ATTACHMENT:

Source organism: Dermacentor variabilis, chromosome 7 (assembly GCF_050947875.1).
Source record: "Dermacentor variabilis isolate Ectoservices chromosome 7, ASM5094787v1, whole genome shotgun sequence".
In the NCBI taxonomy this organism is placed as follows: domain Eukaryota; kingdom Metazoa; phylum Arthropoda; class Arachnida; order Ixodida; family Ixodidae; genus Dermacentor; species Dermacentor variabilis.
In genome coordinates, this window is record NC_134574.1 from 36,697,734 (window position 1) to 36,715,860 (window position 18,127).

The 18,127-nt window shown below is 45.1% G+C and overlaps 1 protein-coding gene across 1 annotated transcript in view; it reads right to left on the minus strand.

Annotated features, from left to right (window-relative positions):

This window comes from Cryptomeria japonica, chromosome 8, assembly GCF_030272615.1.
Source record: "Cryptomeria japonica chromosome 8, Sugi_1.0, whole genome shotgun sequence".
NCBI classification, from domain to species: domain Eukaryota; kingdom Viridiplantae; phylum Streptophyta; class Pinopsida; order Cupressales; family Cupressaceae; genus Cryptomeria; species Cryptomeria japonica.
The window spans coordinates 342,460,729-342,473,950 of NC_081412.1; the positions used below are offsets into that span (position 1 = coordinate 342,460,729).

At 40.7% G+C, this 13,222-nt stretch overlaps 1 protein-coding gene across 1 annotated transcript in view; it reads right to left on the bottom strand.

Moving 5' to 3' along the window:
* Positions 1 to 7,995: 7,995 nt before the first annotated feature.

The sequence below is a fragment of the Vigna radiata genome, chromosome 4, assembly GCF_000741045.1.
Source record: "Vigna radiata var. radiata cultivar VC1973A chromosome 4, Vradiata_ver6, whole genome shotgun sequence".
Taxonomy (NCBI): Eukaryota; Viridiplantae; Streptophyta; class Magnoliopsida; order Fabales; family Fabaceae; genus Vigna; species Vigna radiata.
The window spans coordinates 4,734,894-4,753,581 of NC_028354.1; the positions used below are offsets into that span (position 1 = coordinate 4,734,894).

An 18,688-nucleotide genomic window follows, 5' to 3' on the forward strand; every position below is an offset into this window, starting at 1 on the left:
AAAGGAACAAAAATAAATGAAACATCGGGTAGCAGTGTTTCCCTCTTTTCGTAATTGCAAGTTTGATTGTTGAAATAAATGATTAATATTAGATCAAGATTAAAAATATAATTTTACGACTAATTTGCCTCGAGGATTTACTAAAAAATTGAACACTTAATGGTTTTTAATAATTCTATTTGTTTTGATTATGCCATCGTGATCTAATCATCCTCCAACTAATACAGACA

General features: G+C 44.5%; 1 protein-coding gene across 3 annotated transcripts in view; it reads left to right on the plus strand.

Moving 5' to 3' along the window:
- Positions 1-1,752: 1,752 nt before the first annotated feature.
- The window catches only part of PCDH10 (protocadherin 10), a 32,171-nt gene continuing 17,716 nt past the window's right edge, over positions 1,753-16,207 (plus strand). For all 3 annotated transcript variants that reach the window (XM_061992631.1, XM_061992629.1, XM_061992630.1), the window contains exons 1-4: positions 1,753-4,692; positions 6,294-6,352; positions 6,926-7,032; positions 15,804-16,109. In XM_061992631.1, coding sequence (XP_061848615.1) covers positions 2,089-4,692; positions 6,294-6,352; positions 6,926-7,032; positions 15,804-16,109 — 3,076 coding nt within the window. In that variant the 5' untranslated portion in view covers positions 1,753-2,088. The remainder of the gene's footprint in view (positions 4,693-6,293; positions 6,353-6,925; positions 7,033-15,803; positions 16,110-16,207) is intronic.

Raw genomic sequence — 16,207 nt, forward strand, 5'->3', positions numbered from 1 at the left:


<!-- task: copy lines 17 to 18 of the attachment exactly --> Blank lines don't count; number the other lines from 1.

The window spans coordinates 4,734,894-4,753,581 of NC_028354.1; the positions used below are offsets into that span (position 1 = coordinate 4,734,894).

An 18,688-nucleotide genomic window follows, 5' to 3' on the forward strand; every position below is an offset into this window, starting at 1 on the left: